Global tractography is the process of finding the full track configuration that best explains the measured DWI data. As opposed to streamline tracking, global tractography is less sensitive to noise, and the density of the resulting tractogram is directly related to the data at hand.
As of version 3.0, MRtrix supports global tractography using a multi-tissue spherical convolution model, as introduced in Christiaens et al. (2015). This method extends the method of Reisert et al. (2011) to multi-shell response functions, estimated from the data, and adopts the multi-tissue model presented in Jeurissen et al. (2014) to account for partial voluming.
The most common use will be:
tckglobal dwi.mif wmr.txt -riso csfr.txt -riso gmr.txt -mask mask.mif -niter 1e8 -fod fod.mif -fiso fiso.mif tracks.tck
In this example,
dwi.mif is the input dataset, including the
gradient table, and
tracks.tck is the output tractogram.
Input response functions¶
Input response functions for (single fibre) white matter, grey matter, and CSF can be estimated from the data in prior tissue segmentations, as described in Jeurissen et al. (2014) and Christiaens et al. (2015).
Obtaining good segmentations of WM, GM and CSF will typically require T1 data. While MRtrix doesn’t implement segmentation methods itself, it does provide a script that calls the relevant FSL or Freesurfer tools to obtain a tissue segmentation in the appropriate format, for example:
5ttgen fsl T1.mif 5tt.mif
Note that the T1 image must be aligned with (e.g. registered to) the DWI data. See this page for more information.
Response functions for single-fibre WM, GM, and CSF, can then be estimated using:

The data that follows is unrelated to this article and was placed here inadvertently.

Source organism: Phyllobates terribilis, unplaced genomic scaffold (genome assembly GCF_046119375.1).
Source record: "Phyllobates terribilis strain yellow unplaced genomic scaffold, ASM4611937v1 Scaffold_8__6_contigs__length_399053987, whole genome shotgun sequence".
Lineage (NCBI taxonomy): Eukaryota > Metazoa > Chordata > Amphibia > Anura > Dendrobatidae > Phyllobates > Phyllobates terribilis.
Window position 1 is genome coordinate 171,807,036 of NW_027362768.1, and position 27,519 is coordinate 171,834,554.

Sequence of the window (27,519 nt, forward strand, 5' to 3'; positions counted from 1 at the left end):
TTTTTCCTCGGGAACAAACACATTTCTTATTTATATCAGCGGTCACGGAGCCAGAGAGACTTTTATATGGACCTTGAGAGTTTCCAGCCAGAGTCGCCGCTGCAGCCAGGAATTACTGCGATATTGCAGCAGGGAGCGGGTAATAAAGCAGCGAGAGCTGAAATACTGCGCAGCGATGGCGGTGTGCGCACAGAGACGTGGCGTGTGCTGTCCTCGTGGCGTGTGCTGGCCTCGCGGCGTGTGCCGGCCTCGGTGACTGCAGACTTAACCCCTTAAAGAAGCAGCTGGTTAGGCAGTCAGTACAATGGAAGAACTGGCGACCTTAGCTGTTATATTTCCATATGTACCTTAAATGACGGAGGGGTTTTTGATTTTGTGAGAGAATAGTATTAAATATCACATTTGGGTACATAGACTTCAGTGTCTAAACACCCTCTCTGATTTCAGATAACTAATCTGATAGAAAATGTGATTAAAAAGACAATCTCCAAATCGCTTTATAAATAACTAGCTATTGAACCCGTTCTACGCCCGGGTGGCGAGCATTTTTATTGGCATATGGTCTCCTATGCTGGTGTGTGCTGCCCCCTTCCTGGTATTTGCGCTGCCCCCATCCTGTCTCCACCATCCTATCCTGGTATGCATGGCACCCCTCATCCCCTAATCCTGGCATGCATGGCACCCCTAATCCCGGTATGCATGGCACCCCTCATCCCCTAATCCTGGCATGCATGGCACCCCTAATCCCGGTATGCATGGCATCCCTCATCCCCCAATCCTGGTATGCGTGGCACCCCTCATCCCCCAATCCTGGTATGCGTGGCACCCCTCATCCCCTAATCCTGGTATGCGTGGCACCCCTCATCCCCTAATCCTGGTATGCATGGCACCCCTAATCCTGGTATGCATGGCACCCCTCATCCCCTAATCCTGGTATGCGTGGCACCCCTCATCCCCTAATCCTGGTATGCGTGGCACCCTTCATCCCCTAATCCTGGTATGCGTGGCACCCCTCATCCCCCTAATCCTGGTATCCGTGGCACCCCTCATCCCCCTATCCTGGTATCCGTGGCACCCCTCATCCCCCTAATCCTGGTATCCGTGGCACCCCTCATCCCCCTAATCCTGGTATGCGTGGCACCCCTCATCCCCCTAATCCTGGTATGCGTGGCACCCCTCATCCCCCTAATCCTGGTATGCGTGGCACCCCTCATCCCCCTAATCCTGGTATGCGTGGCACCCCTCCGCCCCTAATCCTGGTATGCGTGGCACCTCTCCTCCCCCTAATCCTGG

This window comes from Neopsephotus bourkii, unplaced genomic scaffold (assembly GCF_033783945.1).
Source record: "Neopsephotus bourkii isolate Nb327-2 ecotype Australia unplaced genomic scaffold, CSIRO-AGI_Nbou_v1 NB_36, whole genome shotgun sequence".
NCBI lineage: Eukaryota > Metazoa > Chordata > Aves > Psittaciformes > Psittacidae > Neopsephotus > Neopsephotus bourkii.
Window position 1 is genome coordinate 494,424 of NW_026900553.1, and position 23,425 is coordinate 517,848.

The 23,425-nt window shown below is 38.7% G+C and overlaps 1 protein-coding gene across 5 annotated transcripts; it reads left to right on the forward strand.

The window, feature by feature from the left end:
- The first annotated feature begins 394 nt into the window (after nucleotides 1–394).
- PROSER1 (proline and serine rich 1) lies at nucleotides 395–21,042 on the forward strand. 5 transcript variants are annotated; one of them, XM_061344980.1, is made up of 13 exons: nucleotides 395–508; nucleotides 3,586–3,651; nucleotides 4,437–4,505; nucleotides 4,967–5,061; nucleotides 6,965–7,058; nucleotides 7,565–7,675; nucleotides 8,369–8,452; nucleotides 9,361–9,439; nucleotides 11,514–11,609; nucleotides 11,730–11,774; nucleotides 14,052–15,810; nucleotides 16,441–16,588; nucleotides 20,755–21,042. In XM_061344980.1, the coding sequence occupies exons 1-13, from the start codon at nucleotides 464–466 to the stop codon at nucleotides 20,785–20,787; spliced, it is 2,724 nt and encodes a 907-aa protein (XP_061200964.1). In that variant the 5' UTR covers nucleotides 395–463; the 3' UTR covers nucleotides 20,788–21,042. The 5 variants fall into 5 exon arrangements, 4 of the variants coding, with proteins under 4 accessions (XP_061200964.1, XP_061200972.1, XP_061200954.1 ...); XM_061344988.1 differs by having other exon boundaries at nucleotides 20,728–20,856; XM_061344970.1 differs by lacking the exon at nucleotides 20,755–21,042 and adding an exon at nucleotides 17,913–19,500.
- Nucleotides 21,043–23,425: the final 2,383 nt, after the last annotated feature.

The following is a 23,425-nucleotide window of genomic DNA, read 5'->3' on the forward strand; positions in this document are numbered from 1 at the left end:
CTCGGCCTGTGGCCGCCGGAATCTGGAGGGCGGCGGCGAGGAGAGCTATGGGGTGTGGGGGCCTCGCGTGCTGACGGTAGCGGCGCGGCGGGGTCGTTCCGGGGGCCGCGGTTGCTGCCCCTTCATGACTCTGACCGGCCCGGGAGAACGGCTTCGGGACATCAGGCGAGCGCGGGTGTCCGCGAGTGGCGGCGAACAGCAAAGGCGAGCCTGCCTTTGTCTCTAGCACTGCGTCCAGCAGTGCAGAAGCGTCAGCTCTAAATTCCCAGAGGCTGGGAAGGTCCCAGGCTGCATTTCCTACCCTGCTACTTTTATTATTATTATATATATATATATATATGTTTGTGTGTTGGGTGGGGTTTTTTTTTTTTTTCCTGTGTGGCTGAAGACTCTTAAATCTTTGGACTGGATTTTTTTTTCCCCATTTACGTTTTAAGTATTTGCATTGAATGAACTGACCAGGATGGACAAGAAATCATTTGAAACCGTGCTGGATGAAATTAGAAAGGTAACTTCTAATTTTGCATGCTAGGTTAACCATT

dwi2response msmt_5tt dwi.mif 5tt.mif gm.txt wm.txt csf.txt
For a detailed explanation of different strategies for response function estimation, have a look at this page.
-niter: The number of iterations in the optimization. Although the
default value is deliberately kept low, a full brain reconstruction will
require at least 100 million iterations.
-lmax: Maximal order of the spherical harmonics basis.
-length: Length of each track segment (particle), which determines
the resolution of the reconstruction.
-weight: Weight of each particle. Decreasing its value by a factor
of two will roughly double the number of reconstructed tracks, albeit at
increased computation time.
-ppot: The particle potential essentially
associates a cost to each particle, relative to its weight. As such,
we are in fact trying to reconstruct the data as good as possible, with
as little particles as needed. This ensures that there is sufficient
proof for each individual particle, and hence avoids that a bit of
noise in the data spurs generation of new (random) particles. Think of
it as a parameter that balances sensitivity versus specificity. A higher
particle potential requires more proof in the data and therefore leads
to higher specificity; a smaller value increases sensitivity.
-cpot: The connection potential is the driving
force for connecting segments and hence building tracks. Higher values
increase connectivity, at the cost of increased invalid connections.
-fod: Outputs the fODF as an image of spherical harmonics
coefficients. The fODF is obtained by adding apodised PSFs along the
directions of all segments in a voxel, akin to track orientation
distribution imaging (TODI, Dhollander et al., 2014).
However, as global tractography matches the track density to the
underlying data, the distinction between both is mute.
-fiso: Outputs the estimated density of all isotropic tissue
components, as multiple volumes in one 4-D image in the same order as
-riso kernels were provided.
-eext: Outputs the residual data energy image, including the
L1-penalty imposed by the particle potential.
- D. Christiaens, M. Reisert, T. Dhollander, S. Sunaert, P. Suetens, and F. Maes. Global tractography of multi-shell diffusion-weighted imaging data using a multi-tissue model. NeuroImage, 123 (2015) pp. 89–101 [SD link]
- M. Reisert, I. Mader, C. Anastasopoulos, M. Weigel, S. Schnell, and V. Kiselev. Global fiber reconstruction becomes practical. NeuroImage, 54 (2011) pp. 955–962 [SD link]
- B. Jeurissen, J.D. Tournier, T. Dhollander, A. Connelly, and J. Sijbers. Multi-tissue constrained spherical deconvolution for improved analysis of multi-shell diffusion MRI data. NeuroImage, 103 (2014), pp. 411–426 [SD link]
- T. Dhollander, L. Emsell, W. Van Hecke, F. Maes, S. Sunaert, and P. Suetens. Track Orientation Density Imaging (TODI) and Track Orientation Distribution (TOD) based tractography. NeuroImage, 94 (2014), pp. 312–336 [SD link]